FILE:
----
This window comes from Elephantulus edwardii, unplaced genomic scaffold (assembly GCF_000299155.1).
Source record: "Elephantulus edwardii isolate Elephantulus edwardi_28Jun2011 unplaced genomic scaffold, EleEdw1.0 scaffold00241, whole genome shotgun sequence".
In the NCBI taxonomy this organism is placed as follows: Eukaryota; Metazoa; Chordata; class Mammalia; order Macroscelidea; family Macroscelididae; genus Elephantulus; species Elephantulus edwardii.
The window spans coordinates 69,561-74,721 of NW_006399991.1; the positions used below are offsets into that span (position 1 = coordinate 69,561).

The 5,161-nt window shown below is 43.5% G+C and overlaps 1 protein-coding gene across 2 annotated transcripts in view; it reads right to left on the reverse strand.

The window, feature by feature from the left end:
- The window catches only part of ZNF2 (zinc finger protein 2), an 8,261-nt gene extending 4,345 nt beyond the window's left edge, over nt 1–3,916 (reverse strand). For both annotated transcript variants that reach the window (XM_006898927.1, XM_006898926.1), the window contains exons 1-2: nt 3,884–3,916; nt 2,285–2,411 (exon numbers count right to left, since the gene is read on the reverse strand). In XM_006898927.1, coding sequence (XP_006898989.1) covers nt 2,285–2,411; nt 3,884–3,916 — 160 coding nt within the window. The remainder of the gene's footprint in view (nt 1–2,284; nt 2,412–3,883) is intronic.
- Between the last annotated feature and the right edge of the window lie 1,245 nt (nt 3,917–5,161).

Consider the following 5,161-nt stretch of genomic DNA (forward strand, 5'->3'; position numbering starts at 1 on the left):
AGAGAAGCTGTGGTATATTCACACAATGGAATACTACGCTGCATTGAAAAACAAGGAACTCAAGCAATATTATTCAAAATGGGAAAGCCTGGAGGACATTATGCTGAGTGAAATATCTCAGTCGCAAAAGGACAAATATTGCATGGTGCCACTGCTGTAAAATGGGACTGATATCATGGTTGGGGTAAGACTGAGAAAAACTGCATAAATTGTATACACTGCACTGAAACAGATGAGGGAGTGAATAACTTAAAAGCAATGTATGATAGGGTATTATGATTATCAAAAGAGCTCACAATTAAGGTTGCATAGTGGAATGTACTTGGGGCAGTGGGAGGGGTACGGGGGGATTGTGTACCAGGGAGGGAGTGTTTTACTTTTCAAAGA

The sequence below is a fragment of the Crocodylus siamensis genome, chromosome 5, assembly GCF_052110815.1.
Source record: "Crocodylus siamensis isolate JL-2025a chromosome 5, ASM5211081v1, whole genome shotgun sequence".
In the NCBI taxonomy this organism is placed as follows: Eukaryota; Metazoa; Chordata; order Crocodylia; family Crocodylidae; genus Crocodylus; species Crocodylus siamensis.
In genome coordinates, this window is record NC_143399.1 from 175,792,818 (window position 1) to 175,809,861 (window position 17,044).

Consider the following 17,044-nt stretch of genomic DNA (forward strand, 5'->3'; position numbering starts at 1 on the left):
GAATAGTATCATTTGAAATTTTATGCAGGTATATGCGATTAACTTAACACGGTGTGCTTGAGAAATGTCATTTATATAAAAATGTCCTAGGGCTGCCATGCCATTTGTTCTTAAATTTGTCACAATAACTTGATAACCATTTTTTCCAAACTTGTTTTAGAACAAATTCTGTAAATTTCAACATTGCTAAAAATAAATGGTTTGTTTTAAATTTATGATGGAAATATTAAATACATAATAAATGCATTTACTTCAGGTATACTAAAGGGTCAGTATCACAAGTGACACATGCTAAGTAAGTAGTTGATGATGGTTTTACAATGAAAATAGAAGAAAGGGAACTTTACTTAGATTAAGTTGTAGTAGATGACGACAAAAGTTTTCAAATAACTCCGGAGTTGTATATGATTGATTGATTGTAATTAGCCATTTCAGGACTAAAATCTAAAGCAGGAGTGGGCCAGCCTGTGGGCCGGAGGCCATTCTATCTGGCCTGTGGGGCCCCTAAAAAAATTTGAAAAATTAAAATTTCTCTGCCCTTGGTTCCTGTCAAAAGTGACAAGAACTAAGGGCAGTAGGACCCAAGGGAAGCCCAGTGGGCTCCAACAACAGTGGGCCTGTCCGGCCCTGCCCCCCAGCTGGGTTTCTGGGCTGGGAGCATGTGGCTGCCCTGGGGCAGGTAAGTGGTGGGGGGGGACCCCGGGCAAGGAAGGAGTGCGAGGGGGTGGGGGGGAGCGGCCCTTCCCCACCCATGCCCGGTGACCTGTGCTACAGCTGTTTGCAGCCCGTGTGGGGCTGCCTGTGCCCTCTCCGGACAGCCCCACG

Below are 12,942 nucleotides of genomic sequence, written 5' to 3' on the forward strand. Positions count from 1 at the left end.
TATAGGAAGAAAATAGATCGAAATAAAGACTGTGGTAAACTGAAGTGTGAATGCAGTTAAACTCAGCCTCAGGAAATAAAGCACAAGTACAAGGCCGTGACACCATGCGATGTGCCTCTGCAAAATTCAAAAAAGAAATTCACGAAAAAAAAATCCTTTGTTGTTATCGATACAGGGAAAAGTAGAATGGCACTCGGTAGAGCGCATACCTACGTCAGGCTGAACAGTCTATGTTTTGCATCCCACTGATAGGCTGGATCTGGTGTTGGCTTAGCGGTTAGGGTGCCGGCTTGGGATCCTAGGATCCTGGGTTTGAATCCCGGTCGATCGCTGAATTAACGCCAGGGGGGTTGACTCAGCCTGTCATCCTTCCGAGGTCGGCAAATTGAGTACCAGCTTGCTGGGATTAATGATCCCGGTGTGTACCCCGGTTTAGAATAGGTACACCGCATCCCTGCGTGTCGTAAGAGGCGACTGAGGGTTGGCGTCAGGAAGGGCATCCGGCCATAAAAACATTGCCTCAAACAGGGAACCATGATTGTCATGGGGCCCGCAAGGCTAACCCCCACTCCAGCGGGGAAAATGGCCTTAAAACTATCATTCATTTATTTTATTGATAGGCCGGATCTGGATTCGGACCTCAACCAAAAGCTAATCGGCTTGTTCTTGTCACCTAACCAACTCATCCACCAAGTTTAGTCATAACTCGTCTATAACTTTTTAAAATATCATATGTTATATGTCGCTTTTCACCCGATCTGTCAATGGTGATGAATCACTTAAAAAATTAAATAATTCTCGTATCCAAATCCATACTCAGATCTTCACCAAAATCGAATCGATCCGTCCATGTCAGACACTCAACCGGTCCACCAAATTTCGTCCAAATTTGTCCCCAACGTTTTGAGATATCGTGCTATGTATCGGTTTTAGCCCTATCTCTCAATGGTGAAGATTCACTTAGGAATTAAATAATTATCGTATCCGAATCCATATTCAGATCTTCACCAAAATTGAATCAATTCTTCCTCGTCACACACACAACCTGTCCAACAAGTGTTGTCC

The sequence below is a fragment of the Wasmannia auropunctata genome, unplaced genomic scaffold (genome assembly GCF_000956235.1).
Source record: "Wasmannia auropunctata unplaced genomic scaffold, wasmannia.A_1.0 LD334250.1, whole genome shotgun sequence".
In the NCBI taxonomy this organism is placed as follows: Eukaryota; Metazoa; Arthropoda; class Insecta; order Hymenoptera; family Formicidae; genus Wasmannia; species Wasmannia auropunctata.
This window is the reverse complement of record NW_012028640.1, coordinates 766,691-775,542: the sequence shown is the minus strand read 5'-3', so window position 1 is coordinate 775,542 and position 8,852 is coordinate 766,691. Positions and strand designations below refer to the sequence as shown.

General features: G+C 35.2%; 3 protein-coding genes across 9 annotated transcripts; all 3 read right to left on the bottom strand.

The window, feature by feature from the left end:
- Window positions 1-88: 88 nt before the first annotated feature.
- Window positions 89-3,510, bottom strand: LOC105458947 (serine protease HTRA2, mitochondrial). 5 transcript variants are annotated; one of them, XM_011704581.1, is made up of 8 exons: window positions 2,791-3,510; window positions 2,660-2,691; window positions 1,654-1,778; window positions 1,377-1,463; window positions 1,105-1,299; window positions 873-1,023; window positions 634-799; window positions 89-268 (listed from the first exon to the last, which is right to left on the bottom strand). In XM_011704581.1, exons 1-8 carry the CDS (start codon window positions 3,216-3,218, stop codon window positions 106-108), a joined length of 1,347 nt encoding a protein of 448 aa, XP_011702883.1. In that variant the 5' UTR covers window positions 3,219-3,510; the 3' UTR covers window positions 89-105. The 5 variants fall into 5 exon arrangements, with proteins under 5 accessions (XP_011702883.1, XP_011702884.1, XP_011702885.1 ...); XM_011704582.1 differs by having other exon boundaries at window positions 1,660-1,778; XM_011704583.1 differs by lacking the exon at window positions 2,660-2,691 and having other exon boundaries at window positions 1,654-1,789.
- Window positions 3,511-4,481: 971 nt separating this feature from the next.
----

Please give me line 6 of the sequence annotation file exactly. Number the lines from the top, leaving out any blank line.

The window, feature by feature from the left end: